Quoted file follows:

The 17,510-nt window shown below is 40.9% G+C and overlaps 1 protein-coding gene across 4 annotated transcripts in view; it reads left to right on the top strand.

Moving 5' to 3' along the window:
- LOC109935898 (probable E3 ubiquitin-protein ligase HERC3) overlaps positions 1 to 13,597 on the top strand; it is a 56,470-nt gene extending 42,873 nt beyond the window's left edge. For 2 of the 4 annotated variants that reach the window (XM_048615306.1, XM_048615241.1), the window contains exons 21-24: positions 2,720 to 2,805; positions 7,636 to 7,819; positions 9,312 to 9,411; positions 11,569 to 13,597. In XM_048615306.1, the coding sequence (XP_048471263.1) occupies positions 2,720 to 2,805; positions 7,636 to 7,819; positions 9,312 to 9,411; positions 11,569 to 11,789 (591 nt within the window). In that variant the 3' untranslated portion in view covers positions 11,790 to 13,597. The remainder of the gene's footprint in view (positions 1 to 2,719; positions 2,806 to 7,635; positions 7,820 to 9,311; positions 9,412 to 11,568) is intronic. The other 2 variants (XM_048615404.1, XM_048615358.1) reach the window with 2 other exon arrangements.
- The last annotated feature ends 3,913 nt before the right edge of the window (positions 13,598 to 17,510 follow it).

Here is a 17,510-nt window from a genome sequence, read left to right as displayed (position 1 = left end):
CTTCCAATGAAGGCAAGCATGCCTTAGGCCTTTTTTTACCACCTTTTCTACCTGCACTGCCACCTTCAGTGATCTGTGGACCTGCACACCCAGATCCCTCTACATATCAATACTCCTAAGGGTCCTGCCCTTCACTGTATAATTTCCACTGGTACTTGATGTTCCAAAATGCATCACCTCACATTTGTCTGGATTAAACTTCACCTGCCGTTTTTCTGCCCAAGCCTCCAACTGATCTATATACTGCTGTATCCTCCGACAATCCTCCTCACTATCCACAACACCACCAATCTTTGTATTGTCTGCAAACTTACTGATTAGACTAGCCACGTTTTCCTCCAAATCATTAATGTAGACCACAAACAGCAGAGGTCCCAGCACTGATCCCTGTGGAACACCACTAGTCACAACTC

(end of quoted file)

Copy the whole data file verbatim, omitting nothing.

The 17,510-nt window shown below is 40.9% G+C and overlaps 1 protein-coding gene across 4 annotated transcripts in view; it reads left to right on the top strand.

Moving 5' to 3' along the window:
- LOC109935898 (probable E3 ubiquitin-protein ligase HERC3) overlaps positions 1 to 13,597 on the top strand; it is a 56,470-nt gene extending 42,873 nt beyond the window's left edge. For 2 of the 4 annotated variants that reach the window (XM_048615306.1, XM_048615241.1), the window contains exons 21-24: positions 2,720 to 2,805; positions 7,636 to 7,819; positions 9,312 to 9,411; positions 11,569 to 13,597. In XM_048615306.1, the coding sequence (XP_048471263.1) occupies positions 2,720 to 2,805; positions 7,636 to 7,819; positions 9,312 to 9,411; positions 11,569 to 11,789 (591 nt within the window). In that variant the 3' untranslated portion in view covers positions 11,790 to 13,597. The remainder of the gene's footprint in view (positions 1 to 2,719; positions 2,806 to 7,635; positions 7,820 to 9,311; positions 9,412 to 11,568) is intronic. The other 2 variants (XM_048615404.1, XM_048615358.1) reach the window with 2 other exon arrangements.
- The last annotated feature ends 3,913 nt before the right edge of the window (positions 13,598 to 17,510 follow it).

Here is a 17,510-nt window from a genome sequence, read left to right as displayed (position 1 = left end):
CTTCCAATGAAGGCAAGCATGCCTTAGGCCTTTTTTTACCACCTTTTCTACCTGCACTGCCACCTTCAGTGATCTGTGGACCTGCACACCCAGATCCCTCTACATATCAATACTCCTAAGGGTCCTGCCCTTCACTGTATAATTTCCACTGGTACTTGATGTTCCAAAATGCATCACCTCACATTTGTCTGGATTAAACTTCACCTGCCGTTTTTCTGCCCAAGCCTCCAACTGATCTATATACTGCTGTATCCTCCGACAATCCTCCTCACTATCCACAACACCACCAATCTTTGTATTGTCTGCAAACTTACTGATTAGACTAGCCACGTTTTCCTCCAAATCATTAATGTAGACCACAAACAGCAGAGGTCCCAGCACTGATCCCTGTGGAACACCACTAGTCACAACTC